Our life expectancy — the number of years we are expected to live from the time we are born — is an important measure of the health of any society. Simply put, longer life expectancy is a sign of a healthier population. Many factors can lead to poor health and can reduce life expectancy; air pollution is one of them. Currently, air pollution is the 4th leading cause of death globally, accounting for nearly 7 million deaths.
Exposure to Air Pollution Reduces Life Expectancy.
Current levels of air pollution have reduced life expectancy by 1 year and 8 months on average worldwide.
- Considered separately, in 2019 ambient fine particulate matter (PM2.5) reduced life expectancy by 1 year, household air pollution by 0.7 year, and ambient ozone by 0.07 year.
- Air pollution reduces average life expectancy by almost as much as tobacco use.
Less-developed countries have the most to gain in life expectancy.
- Air pollution’s impact on life expectancy is greatest in less-developed areas, where many people suffer a double burden from high ambient PM2.5 and exposure to household air pollution.
- Air pollution attributable life expectancy losses were greatest in Oceania, South Asia, and sub-Saharan Africa, where LE loss can be as high as 2 to 2.8 years for some countries.
- The countries with the greatest life expectancy losses linked to air pollution were Papua New Guinea (3.2 yr), Niger (3.1 yr), and Somalia (3.04 yr).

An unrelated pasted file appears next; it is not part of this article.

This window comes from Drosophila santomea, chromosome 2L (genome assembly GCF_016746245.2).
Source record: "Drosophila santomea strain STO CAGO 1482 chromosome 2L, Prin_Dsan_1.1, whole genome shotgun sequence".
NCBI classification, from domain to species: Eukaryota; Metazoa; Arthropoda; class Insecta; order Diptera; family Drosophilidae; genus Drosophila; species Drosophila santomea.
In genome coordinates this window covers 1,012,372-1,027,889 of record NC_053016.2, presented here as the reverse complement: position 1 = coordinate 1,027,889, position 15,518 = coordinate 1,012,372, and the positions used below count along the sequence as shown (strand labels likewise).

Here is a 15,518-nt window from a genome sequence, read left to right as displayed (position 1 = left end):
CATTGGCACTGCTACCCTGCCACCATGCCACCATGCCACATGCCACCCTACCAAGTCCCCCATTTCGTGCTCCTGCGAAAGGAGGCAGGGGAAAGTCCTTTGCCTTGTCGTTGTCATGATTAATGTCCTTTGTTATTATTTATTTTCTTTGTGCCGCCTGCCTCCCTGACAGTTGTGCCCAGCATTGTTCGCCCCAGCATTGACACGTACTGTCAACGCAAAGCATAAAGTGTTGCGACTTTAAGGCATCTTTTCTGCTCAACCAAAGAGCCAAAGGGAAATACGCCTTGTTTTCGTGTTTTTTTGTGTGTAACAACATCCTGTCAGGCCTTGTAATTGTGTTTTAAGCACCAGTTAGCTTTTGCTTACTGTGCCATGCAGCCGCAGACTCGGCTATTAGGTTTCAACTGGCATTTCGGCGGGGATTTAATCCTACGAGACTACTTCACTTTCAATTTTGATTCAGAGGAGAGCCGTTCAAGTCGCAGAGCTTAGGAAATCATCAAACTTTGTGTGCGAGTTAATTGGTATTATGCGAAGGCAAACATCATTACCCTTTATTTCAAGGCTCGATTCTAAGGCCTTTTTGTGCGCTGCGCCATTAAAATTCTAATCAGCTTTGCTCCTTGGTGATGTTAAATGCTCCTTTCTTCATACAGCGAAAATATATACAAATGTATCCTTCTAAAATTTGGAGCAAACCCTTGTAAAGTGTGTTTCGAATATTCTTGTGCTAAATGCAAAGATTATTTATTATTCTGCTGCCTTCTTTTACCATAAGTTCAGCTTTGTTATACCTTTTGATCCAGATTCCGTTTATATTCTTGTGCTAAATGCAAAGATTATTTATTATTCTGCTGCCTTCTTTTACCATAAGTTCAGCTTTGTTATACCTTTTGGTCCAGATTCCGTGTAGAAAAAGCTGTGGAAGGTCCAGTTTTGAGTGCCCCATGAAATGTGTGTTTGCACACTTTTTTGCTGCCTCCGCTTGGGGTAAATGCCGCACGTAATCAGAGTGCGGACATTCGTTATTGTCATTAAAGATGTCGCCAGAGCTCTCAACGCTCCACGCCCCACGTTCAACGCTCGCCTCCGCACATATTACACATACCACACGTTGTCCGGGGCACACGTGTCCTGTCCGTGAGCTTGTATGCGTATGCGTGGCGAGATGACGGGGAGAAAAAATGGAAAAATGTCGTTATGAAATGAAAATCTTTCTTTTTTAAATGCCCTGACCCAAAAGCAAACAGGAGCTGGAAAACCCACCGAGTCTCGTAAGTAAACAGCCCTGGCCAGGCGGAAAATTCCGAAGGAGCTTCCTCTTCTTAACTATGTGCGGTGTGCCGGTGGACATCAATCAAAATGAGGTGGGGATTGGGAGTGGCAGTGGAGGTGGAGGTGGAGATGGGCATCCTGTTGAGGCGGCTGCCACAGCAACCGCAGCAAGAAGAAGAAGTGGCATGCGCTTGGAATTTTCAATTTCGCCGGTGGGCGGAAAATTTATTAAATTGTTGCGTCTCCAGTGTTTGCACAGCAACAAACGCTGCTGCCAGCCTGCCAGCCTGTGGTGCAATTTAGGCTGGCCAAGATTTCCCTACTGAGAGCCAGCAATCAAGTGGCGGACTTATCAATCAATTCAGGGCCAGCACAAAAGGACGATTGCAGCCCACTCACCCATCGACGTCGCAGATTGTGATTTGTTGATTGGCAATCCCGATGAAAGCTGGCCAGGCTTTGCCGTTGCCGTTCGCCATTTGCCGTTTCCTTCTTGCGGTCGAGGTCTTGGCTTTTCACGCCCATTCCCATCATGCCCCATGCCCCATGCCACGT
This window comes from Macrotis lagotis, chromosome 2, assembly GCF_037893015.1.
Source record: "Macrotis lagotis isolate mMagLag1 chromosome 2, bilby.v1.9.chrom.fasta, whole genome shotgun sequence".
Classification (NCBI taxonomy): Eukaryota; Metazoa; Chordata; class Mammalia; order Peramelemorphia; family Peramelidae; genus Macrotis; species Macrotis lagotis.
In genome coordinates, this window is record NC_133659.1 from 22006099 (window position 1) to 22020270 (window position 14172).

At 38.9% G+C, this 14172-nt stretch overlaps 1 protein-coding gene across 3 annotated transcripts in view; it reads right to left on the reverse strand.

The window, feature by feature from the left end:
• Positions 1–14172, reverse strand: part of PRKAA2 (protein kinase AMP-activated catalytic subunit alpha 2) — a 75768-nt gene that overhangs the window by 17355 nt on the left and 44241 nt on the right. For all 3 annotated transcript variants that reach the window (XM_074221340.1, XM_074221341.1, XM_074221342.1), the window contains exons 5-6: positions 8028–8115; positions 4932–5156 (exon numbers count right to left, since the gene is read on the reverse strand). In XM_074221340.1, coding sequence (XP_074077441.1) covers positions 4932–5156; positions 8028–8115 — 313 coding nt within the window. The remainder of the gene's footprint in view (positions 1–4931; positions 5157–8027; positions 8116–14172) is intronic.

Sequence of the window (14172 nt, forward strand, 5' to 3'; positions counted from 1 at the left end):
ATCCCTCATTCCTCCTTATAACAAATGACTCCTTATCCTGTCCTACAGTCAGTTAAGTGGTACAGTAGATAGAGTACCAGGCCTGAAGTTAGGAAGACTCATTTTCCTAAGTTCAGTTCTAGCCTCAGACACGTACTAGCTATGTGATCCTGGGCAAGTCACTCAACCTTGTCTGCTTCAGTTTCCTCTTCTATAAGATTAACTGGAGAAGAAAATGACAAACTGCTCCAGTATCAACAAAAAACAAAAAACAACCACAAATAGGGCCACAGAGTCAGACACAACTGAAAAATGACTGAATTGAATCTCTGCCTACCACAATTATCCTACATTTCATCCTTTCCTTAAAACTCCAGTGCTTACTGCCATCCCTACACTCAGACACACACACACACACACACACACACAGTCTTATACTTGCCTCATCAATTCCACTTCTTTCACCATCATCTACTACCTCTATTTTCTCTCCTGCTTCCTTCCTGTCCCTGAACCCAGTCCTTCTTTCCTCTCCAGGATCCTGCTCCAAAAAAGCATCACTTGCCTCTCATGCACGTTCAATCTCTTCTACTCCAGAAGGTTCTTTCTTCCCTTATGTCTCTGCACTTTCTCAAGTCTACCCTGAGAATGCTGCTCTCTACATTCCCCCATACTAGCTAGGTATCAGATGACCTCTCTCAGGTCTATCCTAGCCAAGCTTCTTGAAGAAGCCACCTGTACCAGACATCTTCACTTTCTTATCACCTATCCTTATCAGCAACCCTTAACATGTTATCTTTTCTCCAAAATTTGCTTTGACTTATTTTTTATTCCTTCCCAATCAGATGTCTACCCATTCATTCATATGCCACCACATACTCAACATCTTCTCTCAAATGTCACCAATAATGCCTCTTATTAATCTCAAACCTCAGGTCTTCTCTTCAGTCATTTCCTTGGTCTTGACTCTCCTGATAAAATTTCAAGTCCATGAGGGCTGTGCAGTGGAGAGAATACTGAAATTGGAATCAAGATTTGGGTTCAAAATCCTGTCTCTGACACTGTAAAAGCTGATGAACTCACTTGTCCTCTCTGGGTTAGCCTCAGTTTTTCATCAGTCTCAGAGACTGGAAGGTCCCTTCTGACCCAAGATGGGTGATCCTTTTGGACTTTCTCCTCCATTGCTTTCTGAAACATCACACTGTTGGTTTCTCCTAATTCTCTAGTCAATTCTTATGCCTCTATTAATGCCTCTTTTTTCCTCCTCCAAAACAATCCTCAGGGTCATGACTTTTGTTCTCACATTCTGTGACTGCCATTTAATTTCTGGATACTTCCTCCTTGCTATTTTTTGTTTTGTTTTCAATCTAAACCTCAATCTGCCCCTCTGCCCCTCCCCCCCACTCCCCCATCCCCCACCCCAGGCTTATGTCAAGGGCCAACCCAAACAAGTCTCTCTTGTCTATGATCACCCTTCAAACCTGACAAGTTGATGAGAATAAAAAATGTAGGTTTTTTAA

- The countries that currently suffer the highest PM2.5 exposures would have the most to gain from reducing air pollution.
The team used a robust methodology to assess impacts on life expectancy.
Life expectancy is a statistical estimate of the average lifespan (that is, years from birth to death) that an individual in a population is expected to live. It considers all the factors that affect life expectancy in a population including age and sex, underlying health status, smoking, diet, and other risk factors like air pollution.
To estimate the impact of a particular factor on life expectancy, researchers quantify the likelihood of dying from diseases related to that factor at different ages in a population and calculate a “risk-deleted” life expectancy — that is, the length of life that would be expected if the factor were absent. The average difference between life expectancy with and without the risk factor quantifies the average change in life expectancy attributable to that factor. For details, please refer to the report.